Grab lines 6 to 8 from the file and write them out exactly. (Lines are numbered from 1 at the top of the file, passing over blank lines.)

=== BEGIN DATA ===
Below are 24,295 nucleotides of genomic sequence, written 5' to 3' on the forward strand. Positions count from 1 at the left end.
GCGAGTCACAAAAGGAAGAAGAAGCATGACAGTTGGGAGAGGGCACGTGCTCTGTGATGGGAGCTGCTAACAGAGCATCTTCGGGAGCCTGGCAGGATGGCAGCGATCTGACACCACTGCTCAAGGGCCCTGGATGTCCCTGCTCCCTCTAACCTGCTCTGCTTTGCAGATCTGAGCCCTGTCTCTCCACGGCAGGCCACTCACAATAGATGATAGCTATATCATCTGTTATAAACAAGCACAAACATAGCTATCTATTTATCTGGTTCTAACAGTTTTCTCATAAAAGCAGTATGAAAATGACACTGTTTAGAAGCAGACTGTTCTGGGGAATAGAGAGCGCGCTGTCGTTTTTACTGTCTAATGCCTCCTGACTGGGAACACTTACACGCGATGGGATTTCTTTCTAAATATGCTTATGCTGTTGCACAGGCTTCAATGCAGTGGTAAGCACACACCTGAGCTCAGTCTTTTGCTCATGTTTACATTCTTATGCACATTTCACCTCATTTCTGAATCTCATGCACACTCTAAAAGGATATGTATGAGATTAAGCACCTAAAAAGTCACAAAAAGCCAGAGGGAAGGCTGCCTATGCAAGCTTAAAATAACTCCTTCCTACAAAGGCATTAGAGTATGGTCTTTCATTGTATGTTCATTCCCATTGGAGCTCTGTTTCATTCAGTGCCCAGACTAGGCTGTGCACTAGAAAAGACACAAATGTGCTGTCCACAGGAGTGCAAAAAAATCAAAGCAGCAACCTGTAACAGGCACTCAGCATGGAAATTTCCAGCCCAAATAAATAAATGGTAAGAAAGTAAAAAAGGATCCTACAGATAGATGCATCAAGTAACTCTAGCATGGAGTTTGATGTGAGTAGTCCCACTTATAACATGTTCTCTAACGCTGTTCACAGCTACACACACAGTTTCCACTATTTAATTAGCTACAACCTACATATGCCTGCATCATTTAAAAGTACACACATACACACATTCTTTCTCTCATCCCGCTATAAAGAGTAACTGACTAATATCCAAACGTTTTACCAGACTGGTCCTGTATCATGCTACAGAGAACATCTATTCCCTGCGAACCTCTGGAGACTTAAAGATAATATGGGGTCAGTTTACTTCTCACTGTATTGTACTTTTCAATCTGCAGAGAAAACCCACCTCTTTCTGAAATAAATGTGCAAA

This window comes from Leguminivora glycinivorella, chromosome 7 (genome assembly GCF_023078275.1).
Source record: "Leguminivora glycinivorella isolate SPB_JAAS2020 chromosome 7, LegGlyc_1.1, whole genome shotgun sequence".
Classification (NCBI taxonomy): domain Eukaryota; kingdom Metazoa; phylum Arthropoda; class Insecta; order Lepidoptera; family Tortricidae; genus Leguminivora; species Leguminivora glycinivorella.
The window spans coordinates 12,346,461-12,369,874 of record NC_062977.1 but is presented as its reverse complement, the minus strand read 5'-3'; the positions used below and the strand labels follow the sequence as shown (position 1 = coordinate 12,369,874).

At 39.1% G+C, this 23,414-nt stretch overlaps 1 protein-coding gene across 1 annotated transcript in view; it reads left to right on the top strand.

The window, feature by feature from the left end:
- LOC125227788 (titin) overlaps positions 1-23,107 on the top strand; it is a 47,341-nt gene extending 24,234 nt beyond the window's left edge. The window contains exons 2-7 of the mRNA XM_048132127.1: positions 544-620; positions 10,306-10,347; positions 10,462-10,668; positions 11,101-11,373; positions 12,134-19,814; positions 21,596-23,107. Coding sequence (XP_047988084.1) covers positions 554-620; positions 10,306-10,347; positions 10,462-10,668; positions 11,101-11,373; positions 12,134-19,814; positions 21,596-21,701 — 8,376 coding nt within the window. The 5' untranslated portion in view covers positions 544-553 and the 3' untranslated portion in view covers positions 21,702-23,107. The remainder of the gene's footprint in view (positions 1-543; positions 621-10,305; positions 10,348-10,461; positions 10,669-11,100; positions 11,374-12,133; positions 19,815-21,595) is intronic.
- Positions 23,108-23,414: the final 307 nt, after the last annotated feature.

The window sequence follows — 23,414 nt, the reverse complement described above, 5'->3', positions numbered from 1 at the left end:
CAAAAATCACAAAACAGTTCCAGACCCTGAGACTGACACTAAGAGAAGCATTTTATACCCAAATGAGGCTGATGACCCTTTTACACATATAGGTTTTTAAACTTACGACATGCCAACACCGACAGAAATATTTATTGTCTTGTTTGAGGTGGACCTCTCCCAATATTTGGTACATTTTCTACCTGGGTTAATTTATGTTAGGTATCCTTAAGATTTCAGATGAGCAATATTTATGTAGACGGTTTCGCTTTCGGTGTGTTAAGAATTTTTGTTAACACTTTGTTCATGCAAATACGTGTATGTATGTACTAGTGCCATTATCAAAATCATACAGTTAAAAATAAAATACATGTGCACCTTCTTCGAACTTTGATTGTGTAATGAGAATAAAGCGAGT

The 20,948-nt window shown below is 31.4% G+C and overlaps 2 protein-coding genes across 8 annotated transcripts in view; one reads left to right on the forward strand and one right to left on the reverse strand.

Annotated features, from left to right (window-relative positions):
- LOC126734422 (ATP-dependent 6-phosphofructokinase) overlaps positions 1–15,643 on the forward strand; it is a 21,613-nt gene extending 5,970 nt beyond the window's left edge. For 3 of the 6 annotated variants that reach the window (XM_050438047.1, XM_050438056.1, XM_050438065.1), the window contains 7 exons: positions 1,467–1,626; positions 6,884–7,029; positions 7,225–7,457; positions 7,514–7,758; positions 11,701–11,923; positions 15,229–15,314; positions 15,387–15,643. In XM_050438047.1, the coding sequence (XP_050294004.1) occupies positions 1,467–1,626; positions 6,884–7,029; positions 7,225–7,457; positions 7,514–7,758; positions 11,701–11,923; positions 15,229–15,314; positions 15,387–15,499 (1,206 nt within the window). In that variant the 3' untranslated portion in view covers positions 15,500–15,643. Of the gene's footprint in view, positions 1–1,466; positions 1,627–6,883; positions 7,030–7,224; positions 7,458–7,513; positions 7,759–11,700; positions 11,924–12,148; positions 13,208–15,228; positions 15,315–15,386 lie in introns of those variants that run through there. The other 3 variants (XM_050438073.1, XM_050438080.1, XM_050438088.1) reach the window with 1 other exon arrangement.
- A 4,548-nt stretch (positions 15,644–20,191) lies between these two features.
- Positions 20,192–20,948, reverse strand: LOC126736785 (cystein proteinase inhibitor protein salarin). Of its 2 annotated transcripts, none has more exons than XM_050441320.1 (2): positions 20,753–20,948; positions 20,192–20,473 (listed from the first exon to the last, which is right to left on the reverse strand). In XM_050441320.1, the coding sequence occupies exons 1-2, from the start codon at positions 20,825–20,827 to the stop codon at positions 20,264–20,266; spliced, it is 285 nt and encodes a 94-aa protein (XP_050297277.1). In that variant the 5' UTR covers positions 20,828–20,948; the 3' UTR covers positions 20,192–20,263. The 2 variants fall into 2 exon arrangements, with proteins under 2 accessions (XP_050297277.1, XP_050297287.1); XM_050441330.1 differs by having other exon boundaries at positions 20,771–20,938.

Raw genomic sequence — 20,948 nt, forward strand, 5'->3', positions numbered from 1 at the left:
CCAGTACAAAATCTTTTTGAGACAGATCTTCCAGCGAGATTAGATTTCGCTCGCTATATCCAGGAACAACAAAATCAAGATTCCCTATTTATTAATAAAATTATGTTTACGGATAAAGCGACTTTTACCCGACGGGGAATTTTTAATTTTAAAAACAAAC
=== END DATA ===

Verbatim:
The window spans coordinates 12,346,461-12,369,874 of record NC_062977.1 but is presented as its reverse complement, the minus strand read 5'-3'; the positions used below and the strand labels follow the sequence as shown (position 1 = coordinate 12,369,874).

At 39.1% G+C, this 23,414-nt stretch overlaps 1 protein-coding gene across 1 annotated transcript in view; it reads left to right on the top strand.

The window, feature by feature from the left end: